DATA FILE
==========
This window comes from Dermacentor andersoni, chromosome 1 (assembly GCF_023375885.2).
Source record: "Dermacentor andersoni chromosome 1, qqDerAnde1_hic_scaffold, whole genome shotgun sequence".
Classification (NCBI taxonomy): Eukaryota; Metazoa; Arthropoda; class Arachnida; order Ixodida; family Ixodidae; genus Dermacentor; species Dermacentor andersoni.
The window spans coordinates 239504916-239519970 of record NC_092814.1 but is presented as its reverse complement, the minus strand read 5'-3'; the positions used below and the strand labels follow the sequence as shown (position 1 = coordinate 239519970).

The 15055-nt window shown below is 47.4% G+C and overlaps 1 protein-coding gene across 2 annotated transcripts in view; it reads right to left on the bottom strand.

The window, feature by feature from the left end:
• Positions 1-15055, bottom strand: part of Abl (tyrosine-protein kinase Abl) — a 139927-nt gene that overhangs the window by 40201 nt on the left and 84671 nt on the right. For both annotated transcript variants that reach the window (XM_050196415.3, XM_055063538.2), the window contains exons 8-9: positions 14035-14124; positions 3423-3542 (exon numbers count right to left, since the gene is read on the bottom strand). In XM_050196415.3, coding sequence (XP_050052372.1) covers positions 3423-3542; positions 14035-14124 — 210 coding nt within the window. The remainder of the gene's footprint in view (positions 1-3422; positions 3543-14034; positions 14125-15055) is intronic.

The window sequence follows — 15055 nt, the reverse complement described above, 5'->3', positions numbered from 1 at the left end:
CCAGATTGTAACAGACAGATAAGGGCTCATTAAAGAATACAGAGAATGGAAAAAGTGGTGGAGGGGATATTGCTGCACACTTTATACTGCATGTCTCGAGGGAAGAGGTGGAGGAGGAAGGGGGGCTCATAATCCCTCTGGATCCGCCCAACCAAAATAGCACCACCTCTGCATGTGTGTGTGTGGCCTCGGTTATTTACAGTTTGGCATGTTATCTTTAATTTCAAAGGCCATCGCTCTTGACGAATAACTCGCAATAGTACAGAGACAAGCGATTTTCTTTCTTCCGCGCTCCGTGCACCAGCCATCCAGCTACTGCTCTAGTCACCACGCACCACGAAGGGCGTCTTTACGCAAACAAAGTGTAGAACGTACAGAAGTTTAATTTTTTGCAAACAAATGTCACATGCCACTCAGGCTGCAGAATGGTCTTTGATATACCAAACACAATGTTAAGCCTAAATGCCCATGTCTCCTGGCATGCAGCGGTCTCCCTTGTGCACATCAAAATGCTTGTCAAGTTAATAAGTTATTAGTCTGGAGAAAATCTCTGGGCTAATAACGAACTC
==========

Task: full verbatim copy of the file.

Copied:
This window comes from Dermacentor andersoni, chromosome 1 (assembly GCF_023375885.2).
Source record: "Dermacentor andersoni chromosome 1, qqDerAnde1_hic_scaffold, whole genome shotgun sequence".
Classification (NCBI taxonomy): Eukaryota; Metazoa; Arthropoda; class Arachnida; order Ixodida; family Ixodidae; genus Dermacentor; species Dermacentor andersoni.
The window spans coordinates 239504916-239519970 of record NC_092814.1 but is presented as its reverse complement, the minus strand read 5'-3'; the positions used below and the strand labels follow the sequence as shown (position 1 = coordinate 239519970).

The 15055-nt window shown below is 47.4% G+C and overlaps 1 protein-coding gene across 2 annotated transcripts in view; it reads right to left on the bottom strand.

The window, feature by feature from the left end:
• Positions 1-15055, bottom strand: part of Abl (tyrosine-protein kinase Abl) — a 139927-nt gene that overhangs the window by 40201 nt on the left and 84671 nt on the right. For both annotated transcript variants that reach the window (XM_050196415.3, XM_055063538.2), the window contains exons 8-9: positions 14035-14124; positions 3423-3542 (exon numbers count right to left, since the gene is read on the bottom strand). In XM_050196415.3, coding sequence (XP_050052372.1) covers positions 3423-3542; positions 14035-14124 — 210 coding nt within the window. The remainder of the gene's footprint in view (positions 1-3422; positions 3543-14034; positions 14125-15055) is intronic.

The window sequence follows — 15055 nt, the reverse complement described above, 5'->3', positions numbered from 1 at the left end:
CCAGATTGTAACAGACAGATAAGGGCTCATTAAAGAATACAGAGAATGGAAAAAGTGGTGGAGGGGATATTGCTGCACACTTTATACTGCATGTCTCGAGGGAAGAGGTGGAGGAGGAAGGGGGGCTCATAATCCCTCTGGATCCGCCCAACCAAAATAGCACCACCTCTGCATGTGTGTGTGTGGCCTCGGTTATTTACAGTTTGGCATGTTATCTTTAATTTCAAAGGCCATCGCTCTTGACGAATAACTCGCAATAGTACAGAGACAAGCGATTTTCTTTCTTCCGCGCTCCGTGCACCAGCCATCCAGCTACTGCTCTAGTCACCACGCACCACGAAGGGCGTCTTTACGCAAACAAAGTGTAGAACGTACAGAAGTTTAATTTTTTGCAAACAAATGTCACATGCCACTCAGGCTGCAGAATGGTCTTTGATATACCAAACACAATGTTAAGCCTAAATGCCCATGTCTCCTGGCATGCAGCGGTCTCCCTTGTGCACATCAAAATGCTTGTCAAGTTAATAAGTTATTAGTCTGGAGAAAATCTCTGGGCTAATAACGAACTC